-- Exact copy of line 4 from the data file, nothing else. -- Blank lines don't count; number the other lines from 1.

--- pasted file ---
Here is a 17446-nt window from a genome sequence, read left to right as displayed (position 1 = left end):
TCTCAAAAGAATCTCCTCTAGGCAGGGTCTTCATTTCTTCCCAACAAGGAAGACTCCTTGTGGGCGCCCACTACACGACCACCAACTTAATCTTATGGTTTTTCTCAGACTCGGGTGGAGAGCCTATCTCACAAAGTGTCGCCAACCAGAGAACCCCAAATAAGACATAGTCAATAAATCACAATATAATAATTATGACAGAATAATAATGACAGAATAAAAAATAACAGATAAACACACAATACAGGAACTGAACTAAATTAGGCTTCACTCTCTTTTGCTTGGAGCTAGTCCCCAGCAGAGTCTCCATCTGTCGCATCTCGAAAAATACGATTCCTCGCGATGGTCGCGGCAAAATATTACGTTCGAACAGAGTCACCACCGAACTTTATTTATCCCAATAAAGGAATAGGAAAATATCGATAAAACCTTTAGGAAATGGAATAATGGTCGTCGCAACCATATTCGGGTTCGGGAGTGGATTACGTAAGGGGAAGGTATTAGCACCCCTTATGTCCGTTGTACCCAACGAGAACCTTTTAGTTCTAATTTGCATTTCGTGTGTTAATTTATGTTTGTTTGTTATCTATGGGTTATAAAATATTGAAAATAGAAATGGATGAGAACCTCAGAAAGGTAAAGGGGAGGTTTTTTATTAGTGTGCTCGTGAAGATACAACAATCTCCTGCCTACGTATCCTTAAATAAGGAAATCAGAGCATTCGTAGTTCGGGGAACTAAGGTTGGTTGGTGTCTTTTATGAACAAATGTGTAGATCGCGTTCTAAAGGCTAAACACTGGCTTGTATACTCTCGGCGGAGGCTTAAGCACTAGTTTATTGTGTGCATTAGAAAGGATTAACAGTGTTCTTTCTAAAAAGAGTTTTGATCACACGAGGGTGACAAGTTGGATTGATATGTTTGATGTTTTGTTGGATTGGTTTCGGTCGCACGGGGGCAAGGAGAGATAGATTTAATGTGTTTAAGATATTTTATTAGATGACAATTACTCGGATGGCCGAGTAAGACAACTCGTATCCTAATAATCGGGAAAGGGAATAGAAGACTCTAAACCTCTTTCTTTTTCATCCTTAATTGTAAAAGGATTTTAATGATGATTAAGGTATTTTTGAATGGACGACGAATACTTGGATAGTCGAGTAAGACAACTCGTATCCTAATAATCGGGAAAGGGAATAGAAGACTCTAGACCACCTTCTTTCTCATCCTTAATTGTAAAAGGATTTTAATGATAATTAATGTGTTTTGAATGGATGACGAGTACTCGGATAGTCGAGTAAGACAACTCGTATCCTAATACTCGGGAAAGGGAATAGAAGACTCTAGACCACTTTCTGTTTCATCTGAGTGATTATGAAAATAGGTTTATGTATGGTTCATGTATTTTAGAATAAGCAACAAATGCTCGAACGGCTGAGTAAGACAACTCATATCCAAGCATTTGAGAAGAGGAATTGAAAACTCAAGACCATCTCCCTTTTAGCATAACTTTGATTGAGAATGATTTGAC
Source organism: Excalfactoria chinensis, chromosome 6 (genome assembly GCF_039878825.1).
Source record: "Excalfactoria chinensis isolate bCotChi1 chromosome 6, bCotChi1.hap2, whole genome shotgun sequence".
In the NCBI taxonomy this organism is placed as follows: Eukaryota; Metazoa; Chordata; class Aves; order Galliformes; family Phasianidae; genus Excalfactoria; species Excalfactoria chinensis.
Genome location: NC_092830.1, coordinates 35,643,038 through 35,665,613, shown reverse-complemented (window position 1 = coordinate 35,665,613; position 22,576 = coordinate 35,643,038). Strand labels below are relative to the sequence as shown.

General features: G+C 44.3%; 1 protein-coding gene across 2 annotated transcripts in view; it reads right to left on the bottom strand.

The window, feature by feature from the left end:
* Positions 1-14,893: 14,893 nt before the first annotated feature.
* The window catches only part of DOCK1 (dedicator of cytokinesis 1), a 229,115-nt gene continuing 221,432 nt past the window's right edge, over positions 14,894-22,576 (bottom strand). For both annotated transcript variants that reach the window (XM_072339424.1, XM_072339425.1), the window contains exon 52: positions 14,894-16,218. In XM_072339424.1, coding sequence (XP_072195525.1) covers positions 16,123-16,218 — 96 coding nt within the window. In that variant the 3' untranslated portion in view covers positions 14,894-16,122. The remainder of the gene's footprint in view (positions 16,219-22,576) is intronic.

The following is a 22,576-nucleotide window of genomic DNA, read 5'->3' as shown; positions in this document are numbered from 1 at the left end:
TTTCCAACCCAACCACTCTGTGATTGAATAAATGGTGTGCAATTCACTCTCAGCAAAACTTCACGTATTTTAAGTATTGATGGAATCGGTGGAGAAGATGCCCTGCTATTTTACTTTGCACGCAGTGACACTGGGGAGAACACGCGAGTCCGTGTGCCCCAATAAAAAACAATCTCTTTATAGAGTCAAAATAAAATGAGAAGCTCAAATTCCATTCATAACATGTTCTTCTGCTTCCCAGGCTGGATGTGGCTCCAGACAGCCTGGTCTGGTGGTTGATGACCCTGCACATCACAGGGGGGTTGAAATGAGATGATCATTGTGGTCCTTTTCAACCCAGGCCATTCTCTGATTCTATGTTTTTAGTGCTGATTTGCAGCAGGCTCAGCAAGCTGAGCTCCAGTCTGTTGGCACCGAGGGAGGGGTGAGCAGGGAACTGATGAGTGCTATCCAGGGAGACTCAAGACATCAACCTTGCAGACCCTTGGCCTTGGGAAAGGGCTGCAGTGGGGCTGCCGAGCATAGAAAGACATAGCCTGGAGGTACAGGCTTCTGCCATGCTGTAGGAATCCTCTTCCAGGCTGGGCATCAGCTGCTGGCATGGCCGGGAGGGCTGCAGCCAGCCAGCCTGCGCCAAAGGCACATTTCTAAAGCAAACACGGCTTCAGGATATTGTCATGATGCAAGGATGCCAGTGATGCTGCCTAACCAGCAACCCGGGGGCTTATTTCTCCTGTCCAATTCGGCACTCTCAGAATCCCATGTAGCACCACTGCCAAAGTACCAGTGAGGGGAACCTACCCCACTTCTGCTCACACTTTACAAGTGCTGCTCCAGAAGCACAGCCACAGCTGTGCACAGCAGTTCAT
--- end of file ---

Source record: "Excalfactoria chinensis isolate bCotChi1 chromosome 6, bCotChi1.hap2, whole genome shotgun sequence".